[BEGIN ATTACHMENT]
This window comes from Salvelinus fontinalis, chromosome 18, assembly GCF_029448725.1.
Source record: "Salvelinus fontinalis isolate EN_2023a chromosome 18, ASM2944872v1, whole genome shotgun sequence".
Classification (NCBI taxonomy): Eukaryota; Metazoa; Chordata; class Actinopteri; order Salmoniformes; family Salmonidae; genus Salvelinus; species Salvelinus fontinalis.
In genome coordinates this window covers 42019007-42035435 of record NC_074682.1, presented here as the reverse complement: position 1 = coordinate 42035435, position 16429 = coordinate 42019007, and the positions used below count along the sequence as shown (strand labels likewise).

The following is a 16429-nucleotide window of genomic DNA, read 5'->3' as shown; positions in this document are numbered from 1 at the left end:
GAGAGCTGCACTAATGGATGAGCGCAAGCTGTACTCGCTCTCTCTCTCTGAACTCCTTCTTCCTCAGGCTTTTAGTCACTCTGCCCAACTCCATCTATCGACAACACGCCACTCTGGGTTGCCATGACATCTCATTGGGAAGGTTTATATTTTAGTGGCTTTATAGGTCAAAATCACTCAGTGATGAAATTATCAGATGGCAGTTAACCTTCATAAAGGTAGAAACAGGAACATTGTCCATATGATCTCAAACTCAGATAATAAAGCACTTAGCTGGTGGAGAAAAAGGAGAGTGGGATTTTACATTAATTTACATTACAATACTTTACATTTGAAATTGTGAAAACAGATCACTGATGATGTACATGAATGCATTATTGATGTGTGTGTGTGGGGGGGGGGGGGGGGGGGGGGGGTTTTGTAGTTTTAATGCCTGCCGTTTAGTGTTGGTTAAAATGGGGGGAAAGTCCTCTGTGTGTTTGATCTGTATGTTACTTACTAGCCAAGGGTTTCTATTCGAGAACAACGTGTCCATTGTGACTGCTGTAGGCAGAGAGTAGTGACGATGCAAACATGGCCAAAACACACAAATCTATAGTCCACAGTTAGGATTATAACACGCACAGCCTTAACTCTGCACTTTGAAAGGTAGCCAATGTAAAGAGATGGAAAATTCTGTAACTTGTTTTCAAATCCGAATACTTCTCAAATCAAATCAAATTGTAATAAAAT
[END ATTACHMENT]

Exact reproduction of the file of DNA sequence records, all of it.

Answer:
This window comes from Salvelinus fontinalis, chromosome 18, assembly GCF_029448725.1.
Source record: "Salvelinus fontinalis isolate EN_2023a chromosome 18, ASM2944872v1, whole genome shotgun sequence".
Classification (NCBI taxonomy): Eukaryota; Metazoa; Chordata; class Actinopteri; order Salmoniformes; family Salmonidae; genus Salvelinus; species Salvelinus fontinalis.
In genome coordinates this window covers 42019007-42035435 of record NC_074682.1, presented here as the reverse complement: position 1 = coordinate 42035435, position 16429 = coordinate 42019007, and the positions used below count along the sequence as shown (strand labels likewise).

The following is a 16429-nucleotide window of genomic DNA, read 5'->3' as shown; positions in this document are numbered from 1 at the left end:
GAGAGCTGCACTAATGGATGAGCGCAAGCTGTACTCGCTCTCTCTCTCTGAACTCCTTCTTCCTCAGGCTTTTAGTCACTCTGCCCAACTCCATCTATCGACAACACGCCACTCTGGGTTGCCATGACATCTCATTGGGAAGGTTTATATTTTAGTGGCTTTATAGGTCAAAATCACTCAGTGATGAAATTATCAGATGGCAGTTAACCTTCATAAAGGTAGAAACAGGAACATTGTCCATATGATCTCAAACTCAGATAATAAAGCACTTAGCTGGTGGAGAAAAAGGAGAGTGGGATTTTACATTAATTTACATTACAATACTTTACATTTGAAATTGTGAAAACAGATCACTGATGATGTACATGAATGCATTATTGATGTGTGTGTGTGGGGGGGGGGGGGGGGGGGGGGGGTTTTGTAGTTTTAATGCCTGCCGTTTAGTGTTGGTTAAAATGGGGGGAAAGTCCTCTGTGTGTTTGATCTGTATGTTACTTACTAGCCAAGGGTTTCTATTCGAGAACAACGTGTCCATTGTGACTGCTGTAGGCAGAGAGTAGTGACGATGCAAACATGGCCAAAACACACAAATCTATAGTCCACAGTTAGGATTATAACACGCACAGCCTTAACTCTGCACTTTGAAAGGTAGCCAATGTAAAGAGATGGAAAATTCTGTAACTTGTTTTCAAATCCGAATACTTCTCAAATCAAATCAAATTGTAATAAAAT